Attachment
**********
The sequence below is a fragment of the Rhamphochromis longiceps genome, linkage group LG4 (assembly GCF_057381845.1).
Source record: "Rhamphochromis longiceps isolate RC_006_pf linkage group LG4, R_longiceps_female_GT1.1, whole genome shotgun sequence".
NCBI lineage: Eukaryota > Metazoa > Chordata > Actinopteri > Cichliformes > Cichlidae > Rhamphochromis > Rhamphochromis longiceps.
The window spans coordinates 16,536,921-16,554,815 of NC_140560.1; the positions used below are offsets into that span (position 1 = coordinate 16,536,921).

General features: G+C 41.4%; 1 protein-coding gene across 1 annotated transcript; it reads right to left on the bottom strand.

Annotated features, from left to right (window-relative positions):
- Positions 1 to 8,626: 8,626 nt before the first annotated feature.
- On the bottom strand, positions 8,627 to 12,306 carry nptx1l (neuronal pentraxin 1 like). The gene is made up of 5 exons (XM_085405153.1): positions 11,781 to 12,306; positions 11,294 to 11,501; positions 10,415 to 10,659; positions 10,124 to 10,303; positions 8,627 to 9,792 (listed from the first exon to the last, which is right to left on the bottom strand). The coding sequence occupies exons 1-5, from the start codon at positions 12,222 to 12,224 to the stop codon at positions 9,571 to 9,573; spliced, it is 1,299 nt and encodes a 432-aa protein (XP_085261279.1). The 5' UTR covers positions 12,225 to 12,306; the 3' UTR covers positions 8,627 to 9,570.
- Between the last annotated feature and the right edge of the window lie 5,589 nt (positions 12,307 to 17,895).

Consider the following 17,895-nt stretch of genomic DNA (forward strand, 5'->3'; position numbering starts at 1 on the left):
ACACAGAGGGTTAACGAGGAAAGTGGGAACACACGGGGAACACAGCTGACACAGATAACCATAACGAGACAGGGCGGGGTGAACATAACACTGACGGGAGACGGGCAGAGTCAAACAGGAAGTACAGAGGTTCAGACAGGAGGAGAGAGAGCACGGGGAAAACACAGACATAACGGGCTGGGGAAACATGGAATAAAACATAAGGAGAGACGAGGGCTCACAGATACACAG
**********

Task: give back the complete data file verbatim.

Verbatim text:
The sequence below is a fragment of the Rhamphochromis longiceps genome, linkage group LG4 (assembly GCF_057381845.1).
Source record: "Rhamphochromis longiceps isolate RC_006_pf linkage group LG4, R_longiceps_female_GT1.1, whole genome shotgun sequence".
NCBI lineage: Eukaryota > Metazoa > Chordata > Actinopteri > Cichliformes > Cichlidae > Rhamphochromis > Rhamphochromis longiceps.
The window spans coordinates 16,536,921-16,554,815 of NC_140560.1; the positions used below are offsets into that span (position 1 = coordinate 16,536,921).

General features: G+C 41.4%; 1 protein-coding gene across 1 annotated transcript; it reads right to left on the bottom strand.

Annotated features, from left to right (window-relative positions):
- Positions 1 to 8,626: 8,626 nt before the first annotated feature.
- On the bottom strand, positions 8,627 to 12,306 carry nptx1l (neuronal pentraxin 1 like). The gene is made up of 5 exons (XM_085405153.1): positions 11,781 to 12,306; positions 11,294 to 11,501; positions 10,415 to 10,659; positions 10,124 to 10,303; positions 8,627 to 9,792 (listed from the first exon to the last, which is right to left on the bottom strand). The coding sequence occupies exons 1-5, from the start codon at positions 12,222 to 12,224 to the stop codon at positions 9,571 to 9,573; spliced, it is 1,299 nt and encodes a 432-aa protein (XP_085261279.1). The 5' UTR covers positions 12,225 to 12,306; the 3' UTR covers positions 8,627 to 9,570.
- Between the last annotated feature and the right edge of the window lie 5,589 nt (positions 12,307 to 17,895).

Consider the following 17,895-nt stretch of genomic DNA (forward strand, 5'->3'; position numbering starts at 1 on the left):
ACACAGAGGGTTAACGAGGAAAGTGGGAACACACGGGGAACACAGCTGACACAGATAACCATAACGAGACAGGGCGGGGTGAACATAACACTGACGGGAGACGGGCAGAGTCAAACAGGAAGTACAGAGGTTCAGACAGGAGGAGAGAGAGCACGGGGAAAACACAGACATAACGGGCTGGGGAAACATGGAATAAAACATAAGGAGAGACGAGGGCTCACAGATACACAG